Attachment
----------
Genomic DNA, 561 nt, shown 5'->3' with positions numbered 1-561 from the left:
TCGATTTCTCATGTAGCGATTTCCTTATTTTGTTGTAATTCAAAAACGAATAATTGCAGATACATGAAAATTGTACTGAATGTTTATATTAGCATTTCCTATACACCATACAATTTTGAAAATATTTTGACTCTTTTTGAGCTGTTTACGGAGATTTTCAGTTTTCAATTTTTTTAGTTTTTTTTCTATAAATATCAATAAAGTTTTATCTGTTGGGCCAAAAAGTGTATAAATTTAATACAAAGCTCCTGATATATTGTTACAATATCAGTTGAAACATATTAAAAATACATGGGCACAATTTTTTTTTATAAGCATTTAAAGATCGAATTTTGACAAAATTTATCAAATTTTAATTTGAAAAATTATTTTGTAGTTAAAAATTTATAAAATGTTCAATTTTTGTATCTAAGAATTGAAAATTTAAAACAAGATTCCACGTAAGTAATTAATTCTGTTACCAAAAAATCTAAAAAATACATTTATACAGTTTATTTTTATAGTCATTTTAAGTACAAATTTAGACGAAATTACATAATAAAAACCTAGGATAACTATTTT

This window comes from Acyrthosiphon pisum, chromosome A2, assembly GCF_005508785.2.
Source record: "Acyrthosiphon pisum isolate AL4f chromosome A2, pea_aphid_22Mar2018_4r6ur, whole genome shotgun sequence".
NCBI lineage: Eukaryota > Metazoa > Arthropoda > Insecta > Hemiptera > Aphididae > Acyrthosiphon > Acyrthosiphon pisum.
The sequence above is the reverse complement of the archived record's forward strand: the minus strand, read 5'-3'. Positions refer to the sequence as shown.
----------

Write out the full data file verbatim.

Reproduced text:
Genomic DNA, 561 nt, shown 5'->3' with positions numbered 1-561 from the left:
TCGATTTCTCATGTAGCGATTTCCTTATTTTGTTGTAATTCAAAAACGAATAATTGCAGATACATGAAAATTGTACTGAATGTTTATATTAGCATTTCCTATACACCATACAATTTTGAAAATATTTTGACTCTTTTTGAGCTGTTTACGGAGATTTTCAGTTTTCAATTTTTTTAGTTTTTTTTCTATAAATATCAATAAAGTTTTATCTGTTGGGCCAAAAAGTGTATAAATTTAATACAAAGCTCCTGATATATTGTTACAATATCAGTTGAAACATATTAAAAATACATGGGCACAATTTTTTTTTATAAGCATTTAAAGATCGAATTTTGACAAAATTTATCAAATTTTAATTTGAAAAATTATTTTGTAGTTAAAAATTTATAAAATGTTCAATTTTTGTATCTAAGAATTGAAAATTTAAAACAAGATTCCACGTAAGTAATTAATTCTGTTACCAAAAAATCTAAAAAATACATTTATACAGTTTATTTTTATAGTCATTTTAAGTACAAATTTAGACGAAATTACATAATAAAAACCTAGGATAACTATTTT

This window comes from Acyrthosiphon pisum, chromosome A2, assembly GCF_005508785.2.
Source record: "Acyrthosiphon pisum isolate AL4f chromosome A2, pea_aphid_22Mar2018_4r6ur, whole genome shotgun sequence".
NCBI lineage: Eukaryota > Metazoa > Arthropoda > Insecta > Hemiptera > Aphididae > Acyrthosiphon > Acyrthosiphon pisum.
The sequence above is the reverse complement of the archived record's forward strand: the minus strand, read 5'-3'. Positions refer to the sequence as shown.